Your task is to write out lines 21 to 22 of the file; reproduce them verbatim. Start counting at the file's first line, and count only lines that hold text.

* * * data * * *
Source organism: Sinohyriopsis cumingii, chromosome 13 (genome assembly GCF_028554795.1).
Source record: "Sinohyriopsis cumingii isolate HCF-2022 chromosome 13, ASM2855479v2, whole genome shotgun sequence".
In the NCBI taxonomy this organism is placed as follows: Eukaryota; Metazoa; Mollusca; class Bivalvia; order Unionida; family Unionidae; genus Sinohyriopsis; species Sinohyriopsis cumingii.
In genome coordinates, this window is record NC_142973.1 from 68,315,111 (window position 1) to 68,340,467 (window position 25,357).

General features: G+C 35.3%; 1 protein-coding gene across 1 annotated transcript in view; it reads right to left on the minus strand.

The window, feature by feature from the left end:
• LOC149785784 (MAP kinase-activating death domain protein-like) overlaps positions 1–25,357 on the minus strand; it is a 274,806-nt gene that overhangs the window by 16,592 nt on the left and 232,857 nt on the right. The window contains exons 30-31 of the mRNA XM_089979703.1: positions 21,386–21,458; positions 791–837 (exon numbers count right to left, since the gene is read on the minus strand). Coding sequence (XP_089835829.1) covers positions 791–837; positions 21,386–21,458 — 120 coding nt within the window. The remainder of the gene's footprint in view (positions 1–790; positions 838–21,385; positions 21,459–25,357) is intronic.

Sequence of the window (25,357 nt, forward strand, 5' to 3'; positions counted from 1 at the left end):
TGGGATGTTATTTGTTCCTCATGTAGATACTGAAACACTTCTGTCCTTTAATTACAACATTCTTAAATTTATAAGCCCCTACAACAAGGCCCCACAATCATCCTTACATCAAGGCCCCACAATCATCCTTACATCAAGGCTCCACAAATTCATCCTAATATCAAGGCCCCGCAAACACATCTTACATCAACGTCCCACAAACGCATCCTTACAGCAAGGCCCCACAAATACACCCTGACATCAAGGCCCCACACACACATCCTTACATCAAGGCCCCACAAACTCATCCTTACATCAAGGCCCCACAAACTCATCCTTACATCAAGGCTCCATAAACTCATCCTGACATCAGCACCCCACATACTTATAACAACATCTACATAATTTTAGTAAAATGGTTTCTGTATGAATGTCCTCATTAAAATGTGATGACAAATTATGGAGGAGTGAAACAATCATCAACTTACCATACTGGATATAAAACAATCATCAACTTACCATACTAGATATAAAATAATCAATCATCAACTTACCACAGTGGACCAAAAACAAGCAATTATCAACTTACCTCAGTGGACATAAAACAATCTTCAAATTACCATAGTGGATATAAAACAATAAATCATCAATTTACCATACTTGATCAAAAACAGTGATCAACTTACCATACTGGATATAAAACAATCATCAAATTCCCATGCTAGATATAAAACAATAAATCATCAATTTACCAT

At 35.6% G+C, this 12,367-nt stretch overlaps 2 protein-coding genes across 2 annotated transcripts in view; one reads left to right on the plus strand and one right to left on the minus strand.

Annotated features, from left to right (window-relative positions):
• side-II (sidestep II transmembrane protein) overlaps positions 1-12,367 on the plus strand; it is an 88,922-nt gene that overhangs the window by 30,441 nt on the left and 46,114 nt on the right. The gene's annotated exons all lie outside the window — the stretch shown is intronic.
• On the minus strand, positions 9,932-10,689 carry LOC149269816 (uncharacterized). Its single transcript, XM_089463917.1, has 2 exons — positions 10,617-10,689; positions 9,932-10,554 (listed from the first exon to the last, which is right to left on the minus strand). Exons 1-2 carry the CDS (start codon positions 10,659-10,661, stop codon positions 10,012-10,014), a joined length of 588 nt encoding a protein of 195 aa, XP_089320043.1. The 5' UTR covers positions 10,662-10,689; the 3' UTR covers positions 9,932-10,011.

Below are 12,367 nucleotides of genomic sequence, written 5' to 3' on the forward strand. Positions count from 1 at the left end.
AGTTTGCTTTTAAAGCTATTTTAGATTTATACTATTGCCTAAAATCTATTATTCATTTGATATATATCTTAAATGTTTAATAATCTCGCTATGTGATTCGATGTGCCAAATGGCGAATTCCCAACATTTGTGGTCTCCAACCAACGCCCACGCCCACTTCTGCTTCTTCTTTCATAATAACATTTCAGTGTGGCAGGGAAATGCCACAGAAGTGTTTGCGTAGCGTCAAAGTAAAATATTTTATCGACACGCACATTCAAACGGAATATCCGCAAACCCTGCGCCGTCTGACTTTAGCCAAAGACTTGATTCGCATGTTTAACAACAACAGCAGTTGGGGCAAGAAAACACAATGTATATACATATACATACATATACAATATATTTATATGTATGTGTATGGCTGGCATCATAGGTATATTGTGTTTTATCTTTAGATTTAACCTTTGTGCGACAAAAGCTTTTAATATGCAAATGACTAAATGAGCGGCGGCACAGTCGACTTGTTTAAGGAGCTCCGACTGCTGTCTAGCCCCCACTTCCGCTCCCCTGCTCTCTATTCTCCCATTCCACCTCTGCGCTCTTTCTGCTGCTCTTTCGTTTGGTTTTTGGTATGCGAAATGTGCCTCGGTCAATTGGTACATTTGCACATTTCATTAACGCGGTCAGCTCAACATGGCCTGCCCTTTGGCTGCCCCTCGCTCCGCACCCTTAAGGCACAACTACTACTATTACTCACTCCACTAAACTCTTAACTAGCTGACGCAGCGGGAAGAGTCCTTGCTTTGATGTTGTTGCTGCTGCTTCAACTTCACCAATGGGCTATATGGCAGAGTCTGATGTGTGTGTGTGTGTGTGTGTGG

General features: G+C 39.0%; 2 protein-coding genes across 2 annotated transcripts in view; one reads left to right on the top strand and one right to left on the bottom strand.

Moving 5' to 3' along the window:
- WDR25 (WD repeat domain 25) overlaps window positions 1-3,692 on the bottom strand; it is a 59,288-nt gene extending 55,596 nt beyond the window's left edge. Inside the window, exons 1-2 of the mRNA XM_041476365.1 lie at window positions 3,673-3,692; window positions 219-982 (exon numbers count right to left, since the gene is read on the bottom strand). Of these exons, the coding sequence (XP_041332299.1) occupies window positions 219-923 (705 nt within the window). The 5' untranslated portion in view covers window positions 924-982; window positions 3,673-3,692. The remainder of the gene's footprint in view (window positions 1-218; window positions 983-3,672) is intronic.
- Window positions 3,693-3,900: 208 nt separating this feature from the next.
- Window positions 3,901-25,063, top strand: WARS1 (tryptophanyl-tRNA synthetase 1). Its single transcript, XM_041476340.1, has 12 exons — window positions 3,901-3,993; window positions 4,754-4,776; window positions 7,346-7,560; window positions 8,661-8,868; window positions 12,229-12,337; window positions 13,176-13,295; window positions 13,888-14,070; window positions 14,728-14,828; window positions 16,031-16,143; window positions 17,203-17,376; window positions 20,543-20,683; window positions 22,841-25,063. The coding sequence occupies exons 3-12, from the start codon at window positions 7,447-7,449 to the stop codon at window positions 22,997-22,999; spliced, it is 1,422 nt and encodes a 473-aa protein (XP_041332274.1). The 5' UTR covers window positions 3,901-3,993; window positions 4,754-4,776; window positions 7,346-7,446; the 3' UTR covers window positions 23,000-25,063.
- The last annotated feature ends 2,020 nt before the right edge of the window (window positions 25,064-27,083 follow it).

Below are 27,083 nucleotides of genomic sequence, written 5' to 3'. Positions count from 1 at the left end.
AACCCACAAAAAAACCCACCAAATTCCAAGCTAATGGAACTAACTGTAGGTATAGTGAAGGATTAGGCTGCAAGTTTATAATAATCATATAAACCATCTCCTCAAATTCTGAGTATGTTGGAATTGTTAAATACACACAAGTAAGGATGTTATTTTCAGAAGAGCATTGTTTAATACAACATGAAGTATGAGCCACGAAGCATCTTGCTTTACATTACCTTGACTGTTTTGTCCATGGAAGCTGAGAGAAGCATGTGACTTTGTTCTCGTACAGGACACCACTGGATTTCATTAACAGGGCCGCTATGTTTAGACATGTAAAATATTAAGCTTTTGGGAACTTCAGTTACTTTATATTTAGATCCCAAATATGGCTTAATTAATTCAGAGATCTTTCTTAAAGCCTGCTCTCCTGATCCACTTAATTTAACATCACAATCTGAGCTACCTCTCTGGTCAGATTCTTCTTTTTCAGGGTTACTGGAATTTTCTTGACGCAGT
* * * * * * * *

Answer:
- The last annotated feature ends 2,020 nt before the right edge of the window (window positions 25,064-27,083 follow it).

Below are 27,083 nucleotides of genomic sequence, written 5' to 3'. Positions count from 1 at the left end.